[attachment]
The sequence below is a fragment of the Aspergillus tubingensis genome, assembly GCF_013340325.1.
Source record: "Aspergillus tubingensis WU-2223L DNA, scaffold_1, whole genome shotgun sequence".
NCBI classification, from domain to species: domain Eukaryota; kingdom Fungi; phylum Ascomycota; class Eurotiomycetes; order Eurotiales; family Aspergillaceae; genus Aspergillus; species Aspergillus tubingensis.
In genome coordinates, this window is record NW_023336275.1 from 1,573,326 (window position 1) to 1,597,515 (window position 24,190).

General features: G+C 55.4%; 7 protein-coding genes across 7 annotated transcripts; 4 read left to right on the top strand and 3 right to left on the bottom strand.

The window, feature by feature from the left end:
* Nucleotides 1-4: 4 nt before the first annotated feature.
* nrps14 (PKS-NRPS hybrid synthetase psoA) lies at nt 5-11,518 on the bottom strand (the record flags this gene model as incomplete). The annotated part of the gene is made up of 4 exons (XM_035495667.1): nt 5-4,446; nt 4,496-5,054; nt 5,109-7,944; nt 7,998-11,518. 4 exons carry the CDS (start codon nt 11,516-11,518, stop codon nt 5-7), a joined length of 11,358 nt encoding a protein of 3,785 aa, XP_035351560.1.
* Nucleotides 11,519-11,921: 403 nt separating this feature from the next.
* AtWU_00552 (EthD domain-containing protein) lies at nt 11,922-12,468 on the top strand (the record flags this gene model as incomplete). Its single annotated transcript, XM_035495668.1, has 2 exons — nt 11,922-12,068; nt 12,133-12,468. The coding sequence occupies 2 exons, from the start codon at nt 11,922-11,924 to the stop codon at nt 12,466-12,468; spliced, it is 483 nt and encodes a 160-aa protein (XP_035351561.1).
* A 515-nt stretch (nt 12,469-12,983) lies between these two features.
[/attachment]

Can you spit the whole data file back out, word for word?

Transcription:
The sequence below is a fragment of the Aspergillus tubingensis genome, assembly GCF_013340325.1.
Source record: "Aspergillus tubingensis WU-2223L DNA, scaffold_1, whole genome shotgun sequence".
NCBI classification, from domain to species: domain Eukaryota; kingdom Fungi; phylum Ascomycota; class Eurotiomycetes; order Eurotiales; family Aspergillaceae; genus Aspergillus; species Aspergillus tubingensis.
In genome coordinates, this window is record NW_023336275.1 from 1,573,326 (window position 1) to 1,597,515 (window position 24,190).

General features: G+C 55.4%; 7 protein-coding genes across 7 annotated transcripts; 4 read left to right on the top strand and 3 right to left on the bottom strand.

The window, feature by feature from the left end:
* Nucleotides 1-4: 4 nt before the first annotated feature.
* nrps14 (PKS-NRPS hybrid synthetase psoA) lies at nt 5-11,518 on the bottom strand (the record flags this gene model as incomplete). The annotated part of the gene is made up of 4 exons (XM_035495667.1): nt 5-4,446; nt 4,496-5,054; nt 5,109-7,944; nt 7,998-11,518. 4 exons carry the CDS (start codon nt 11,516-11,518, stop codon nt 5-7), a joined length of 11,358 nt encoding a protein of 3,785 aa, XP_035351560.1.
* Nucleotides 11,519-11,921: 403 nt separating this feature from the next.
* AtWU_00552 (EthD domain-containing protein) lies at nt 11,922-12,468 on the top strand (the record flags this gene model as incomplete). Its single annotated transcript, XM_035495668.1, has 2 exons — nt 11,922-12,068; nt 12,133-12,468. The coding sequence occupies 2 exons, from the start codon at nt 11,922-11,924 to the stop codon at nt 12,466-12,468; spliced, it is 483 nt and encodes a 160-aa protein (XP_035351561.1).
* A 515-nt stretch (nt 12,469-12,983) lies between these two features.